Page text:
Sharpton has insisted the pictures do not show the whole picture. And of course, she’s probably right. The fact is, what we post on social media doesn’t give a full and accurate view of our entire lives, particularly our emotional suffering or our physical pain. Nonetheless, defendants in personal injury cases will be quick to scour these accounts for any sliver of information that might contradict the injury claims made by the plaintiff.

In Sharpton’s case, she says the heels she could wear only for a very short time. That hiking trip? She had to stop numerous times and received a great deal of help from friends. She doubted whether she would make it to the top. Continue reading

A slip-and-fall accident plaintiff in Missouri sought a retrial after learning that a juror who weighed her case engaged in misconduct by Googling the weather on the exact day of her injury. The Missouri Supreme Court, in its review of Smotherman v. Cass Regional Medical Center, ruled that while litigants are entitled to a fair trial, “No court can guarantee a perfect trial.” bathroomsign

That said, juror misconduct is not a recent problem. Even though jurors have strict instructions not to seek information outside what they are given in the courtroom, some still do so anyway. It has become easier in recent years, however, as the internet and smartphones have given us easy, instant access to almost any sliver of information we’d ever want to know. Jurors also have the ability to instantly communicate with friends and send out texts, tweets, Facebook posts, blogs and more in between breaks. This has meant that outside influence on jurors is not just a problem on big, high-profile cases.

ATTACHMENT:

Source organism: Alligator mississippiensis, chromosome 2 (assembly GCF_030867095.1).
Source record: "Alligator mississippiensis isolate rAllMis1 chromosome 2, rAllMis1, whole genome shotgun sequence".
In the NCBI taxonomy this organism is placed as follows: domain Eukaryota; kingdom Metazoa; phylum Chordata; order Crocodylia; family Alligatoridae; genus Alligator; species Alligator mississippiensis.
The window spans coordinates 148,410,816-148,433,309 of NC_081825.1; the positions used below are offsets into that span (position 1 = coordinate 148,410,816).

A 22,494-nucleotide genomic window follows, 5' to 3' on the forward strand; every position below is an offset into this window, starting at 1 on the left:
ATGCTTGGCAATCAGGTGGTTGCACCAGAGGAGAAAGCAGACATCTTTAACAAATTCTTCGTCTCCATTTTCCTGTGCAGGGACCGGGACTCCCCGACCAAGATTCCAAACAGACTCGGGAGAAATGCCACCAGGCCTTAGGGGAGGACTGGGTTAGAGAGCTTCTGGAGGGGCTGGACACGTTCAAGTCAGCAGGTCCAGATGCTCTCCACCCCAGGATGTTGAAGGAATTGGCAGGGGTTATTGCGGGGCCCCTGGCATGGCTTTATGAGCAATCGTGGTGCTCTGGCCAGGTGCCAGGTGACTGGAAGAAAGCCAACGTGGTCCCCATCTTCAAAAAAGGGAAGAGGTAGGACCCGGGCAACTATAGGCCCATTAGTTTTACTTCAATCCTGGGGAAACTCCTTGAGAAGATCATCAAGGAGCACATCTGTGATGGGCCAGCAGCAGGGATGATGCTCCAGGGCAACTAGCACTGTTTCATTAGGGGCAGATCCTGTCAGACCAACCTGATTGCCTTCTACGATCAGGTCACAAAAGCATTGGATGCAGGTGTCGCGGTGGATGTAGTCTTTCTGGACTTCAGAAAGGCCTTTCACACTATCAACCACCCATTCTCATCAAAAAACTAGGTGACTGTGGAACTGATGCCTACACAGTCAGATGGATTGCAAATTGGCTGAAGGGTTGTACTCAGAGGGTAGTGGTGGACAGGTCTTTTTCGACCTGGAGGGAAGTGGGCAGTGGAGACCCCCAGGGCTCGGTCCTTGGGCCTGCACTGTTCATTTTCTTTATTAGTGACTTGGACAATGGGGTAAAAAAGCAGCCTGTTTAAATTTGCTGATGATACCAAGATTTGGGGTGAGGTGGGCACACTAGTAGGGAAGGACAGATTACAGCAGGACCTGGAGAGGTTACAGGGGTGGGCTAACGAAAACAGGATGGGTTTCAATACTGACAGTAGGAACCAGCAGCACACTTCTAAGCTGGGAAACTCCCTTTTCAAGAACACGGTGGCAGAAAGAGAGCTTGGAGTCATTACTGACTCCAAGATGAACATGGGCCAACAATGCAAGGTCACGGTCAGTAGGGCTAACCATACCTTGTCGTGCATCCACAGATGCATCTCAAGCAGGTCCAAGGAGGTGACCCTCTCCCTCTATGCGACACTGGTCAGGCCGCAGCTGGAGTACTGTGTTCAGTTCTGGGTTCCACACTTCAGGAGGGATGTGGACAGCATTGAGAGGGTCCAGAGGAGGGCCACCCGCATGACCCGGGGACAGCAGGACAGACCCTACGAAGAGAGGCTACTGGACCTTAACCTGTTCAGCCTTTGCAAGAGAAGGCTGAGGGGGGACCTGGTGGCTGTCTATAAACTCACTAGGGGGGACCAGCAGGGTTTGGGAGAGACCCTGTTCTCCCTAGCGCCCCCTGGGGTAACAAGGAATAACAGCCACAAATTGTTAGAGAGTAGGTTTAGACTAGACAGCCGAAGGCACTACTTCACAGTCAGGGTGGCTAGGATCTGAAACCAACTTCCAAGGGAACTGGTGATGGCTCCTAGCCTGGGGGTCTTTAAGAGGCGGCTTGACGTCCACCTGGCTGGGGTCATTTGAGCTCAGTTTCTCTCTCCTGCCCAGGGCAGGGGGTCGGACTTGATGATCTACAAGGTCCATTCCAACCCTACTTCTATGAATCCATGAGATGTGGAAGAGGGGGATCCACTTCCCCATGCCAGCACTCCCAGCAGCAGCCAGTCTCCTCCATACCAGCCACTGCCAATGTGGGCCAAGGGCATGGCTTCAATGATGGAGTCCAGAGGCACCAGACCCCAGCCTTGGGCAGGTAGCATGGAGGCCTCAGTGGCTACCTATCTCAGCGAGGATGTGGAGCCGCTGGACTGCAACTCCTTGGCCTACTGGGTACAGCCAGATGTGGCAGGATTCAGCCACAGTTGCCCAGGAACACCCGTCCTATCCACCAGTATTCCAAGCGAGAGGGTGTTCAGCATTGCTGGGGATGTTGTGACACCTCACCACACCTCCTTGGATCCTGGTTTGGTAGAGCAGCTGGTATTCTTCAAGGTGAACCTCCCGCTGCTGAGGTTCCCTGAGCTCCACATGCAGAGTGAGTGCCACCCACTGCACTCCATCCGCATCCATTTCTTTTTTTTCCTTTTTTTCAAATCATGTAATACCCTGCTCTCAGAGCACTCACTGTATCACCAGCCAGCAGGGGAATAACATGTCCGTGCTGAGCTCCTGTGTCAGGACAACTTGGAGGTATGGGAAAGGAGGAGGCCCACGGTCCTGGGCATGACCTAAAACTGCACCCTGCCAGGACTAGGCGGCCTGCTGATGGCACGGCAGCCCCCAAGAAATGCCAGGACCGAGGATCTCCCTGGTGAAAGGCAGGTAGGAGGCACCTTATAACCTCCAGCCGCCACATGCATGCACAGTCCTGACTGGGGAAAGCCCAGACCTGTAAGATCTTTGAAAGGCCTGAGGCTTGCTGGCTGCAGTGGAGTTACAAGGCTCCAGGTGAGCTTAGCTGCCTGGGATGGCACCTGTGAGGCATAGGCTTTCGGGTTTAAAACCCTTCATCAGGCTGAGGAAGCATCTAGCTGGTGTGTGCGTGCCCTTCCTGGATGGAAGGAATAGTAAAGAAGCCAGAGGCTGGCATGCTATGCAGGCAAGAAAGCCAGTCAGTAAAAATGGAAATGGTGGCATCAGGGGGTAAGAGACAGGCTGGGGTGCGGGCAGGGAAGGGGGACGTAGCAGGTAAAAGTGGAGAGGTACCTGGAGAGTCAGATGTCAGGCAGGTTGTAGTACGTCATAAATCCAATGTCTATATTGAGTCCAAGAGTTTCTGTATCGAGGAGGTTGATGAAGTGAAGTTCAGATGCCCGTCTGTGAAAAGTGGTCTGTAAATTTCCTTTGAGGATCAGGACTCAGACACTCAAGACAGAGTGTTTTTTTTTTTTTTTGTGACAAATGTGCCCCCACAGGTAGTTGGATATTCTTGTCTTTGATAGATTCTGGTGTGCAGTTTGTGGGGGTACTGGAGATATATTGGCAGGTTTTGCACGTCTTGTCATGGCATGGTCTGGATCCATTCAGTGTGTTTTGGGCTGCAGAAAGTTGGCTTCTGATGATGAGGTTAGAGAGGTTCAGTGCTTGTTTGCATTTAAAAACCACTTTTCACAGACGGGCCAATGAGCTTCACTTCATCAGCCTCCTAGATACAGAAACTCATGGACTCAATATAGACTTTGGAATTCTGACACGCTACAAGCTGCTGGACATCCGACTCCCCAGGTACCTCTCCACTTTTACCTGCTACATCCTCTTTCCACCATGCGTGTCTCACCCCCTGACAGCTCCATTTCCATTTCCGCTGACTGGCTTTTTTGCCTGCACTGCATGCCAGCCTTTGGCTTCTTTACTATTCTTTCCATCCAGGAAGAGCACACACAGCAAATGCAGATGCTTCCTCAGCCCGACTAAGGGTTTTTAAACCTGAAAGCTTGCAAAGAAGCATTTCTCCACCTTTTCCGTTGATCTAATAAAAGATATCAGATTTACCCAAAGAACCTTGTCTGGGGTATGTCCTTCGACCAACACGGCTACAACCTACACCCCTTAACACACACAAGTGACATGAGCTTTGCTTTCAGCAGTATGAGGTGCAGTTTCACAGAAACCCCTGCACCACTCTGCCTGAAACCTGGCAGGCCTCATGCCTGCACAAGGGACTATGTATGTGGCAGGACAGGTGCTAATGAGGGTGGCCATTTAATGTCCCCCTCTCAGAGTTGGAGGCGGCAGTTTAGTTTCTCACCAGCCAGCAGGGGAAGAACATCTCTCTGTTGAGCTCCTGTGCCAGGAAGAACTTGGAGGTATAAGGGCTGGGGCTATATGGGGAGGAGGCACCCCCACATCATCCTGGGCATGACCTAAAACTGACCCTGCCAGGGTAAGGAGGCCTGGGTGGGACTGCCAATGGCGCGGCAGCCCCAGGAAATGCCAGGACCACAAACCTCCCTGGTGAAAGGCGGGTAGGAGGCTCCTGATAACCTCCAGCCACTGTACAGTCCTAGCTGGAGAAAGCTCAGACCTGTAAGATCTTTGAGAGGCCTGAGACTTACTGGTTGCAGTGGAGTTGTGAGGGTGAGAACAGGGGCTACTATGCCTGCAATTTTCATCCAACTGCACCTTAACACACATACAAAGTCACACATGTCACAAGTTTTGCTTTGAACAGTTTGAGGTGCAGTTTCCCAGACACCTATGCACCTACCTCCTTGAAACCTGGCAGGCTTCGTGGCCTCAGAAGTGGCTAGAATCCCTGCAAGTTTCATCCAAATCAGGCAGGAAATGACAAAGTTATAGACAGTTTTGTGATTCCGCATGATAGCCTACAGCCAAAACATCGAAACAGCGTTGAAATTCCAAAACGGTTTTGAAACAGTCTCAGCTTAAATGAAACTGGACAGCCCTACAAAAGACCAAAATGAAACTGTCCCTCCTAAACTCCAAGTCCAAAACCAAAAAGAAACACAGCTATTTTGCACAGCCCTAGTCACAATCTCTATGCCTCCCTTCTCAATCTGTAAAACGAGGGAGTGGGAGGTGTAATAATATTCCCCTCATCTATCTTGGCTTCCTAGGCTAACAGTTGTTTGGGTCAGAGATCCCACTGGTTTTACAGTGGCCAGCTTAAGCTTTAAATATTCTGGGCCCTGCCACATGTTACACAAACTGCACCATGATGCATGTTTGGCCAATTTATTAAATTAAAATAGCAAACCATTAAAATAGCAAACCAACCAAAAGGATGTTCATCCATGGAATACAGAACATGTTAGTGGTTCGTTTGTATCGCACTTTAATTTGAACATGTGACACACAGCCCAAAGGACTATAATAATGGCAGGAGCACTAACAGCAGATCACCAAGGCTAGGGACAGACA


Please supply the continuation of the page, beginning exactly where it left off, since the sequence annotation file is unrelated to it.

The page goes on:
Although sequestration – or keeping jurors isolated during trial – is sometimes used in serious, high-profile criminal cases, it’s not economically feasible to do it in civil lawsuits. That means your personal injury attorney needs to be vigilant about recognizing it and calling it out. The sooner it can be addressed, the better.  Continue reading

A retail property owner in South Florida is accused of creating a dangerous condition on the property that resulted in the traumatic brain injury and spinal cord injury of a woman in Palm Beach. ramp

According to courtroom news coverage from Courtroom View Network, plaintiff in Sumner v. Lantana Palm Beach Retail, et al., alleges that she suffered severe injuries to her head and back in a slip-and-fall accident on an access ramp while working in Lake Worth at Lantana Square.

As her personal injury attorney explained during opening arguments, the 61-year-old plaintiff was someone who was bright, energetic, caring and productive. But after the accident, she was sent spiraling into illness and depression that has consumed her life. Once a real estate agent who actually worked on site at the property, her lawyer has likened the extent of her injury to that suffered by a shaken baby.  Continue reading

Every state varies in its requirements for success in slip-and-fall cases. watermelon1